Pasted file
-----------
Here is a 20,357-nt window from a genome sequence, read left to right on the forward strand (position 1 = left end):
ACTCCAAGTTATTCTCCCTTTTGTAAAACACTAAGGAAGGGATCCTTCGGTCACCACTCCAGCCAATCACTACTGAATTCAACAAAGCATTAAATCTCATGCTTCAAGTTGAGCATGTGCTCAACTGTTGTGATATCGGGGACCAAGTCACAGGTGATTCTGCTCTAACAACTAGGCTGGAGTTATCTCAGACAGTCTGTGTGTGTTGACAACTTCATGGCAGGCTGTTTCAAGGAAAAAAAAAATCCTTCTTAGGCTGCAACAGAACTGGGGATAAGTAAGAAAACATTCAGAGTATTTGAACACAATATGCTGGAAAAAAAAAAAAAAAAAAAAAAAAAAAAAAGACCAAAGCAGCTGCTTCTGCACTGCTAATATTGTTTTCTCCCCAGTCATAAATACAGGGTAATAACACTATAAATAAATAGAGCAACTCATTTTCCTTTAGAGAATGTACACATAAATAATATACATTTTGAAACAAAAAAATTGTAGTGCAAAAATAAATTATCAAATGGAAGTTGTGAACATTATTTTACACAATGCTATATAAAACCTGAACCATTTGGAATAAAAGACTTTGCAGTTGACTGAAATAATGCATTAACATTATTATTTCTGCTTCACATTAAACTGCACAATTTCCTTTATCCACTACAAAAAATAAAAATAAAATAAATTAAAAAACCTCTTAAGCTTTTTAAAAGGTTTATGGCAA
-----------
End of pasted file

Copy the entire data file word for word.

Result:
Here is a 20,357-nt window from a genome sequence, read left to right on the forward strand (position 1 = left end):
ACTCCAAGTTATTCTCCCTTTTGTAAAACACTAAGGAAGGGATCCTTCGGTCACCACTCCAGCCAATCACTACTGAATTCAACAAAGCATTAAATCTCATGCTTCAAGTTGAGCATGTGCTCAACTGTTGTGATATCGGGGACCAAGTCACAGGTGATTCTGCTCTAACAACTAGGCTGGAGTTATCTCAGACAGTCTGTGTGTGTTGACAACTTCATGGCAGGCTGTTTCAAGGAAAAAAAAAATCCTTCTTAGGCTGCAACAGAACTGGGGATAAGTAAGAAAACATTCAGAGTATTTGAACACAATATGCTGGAAAAAAAAAAAAAAAAAAAAAAAAAAAAAAGACCAAAGCAGCTGCTTCTGCACTGCTAATATTGTTTTCTCCCCAGTCATAAATACAGGGTAATAACACTATAAATAAATAGAGCAACTCATTTTCCTTTAGAGAATGTACACATAAATAATATACATTTTGAAACAAAAAAATTGTAGTGCAAAAATAAATTATCAAATGGAAGTTGTGAACATTATTTTACACAATGCTATATAAAACCTGAACCATTTGGAATAAAAGACTTTGCAGTTGACTGAAATAATGCATTAACATTATTATTTCTGCTTCACATTAAACTGCACAATTTCCTTTATCCACTACAAAAAATAAAAATAAAATAAATTAAAAAACCTCTTAAGCTTTTTAAAAGGTTTATGGCAA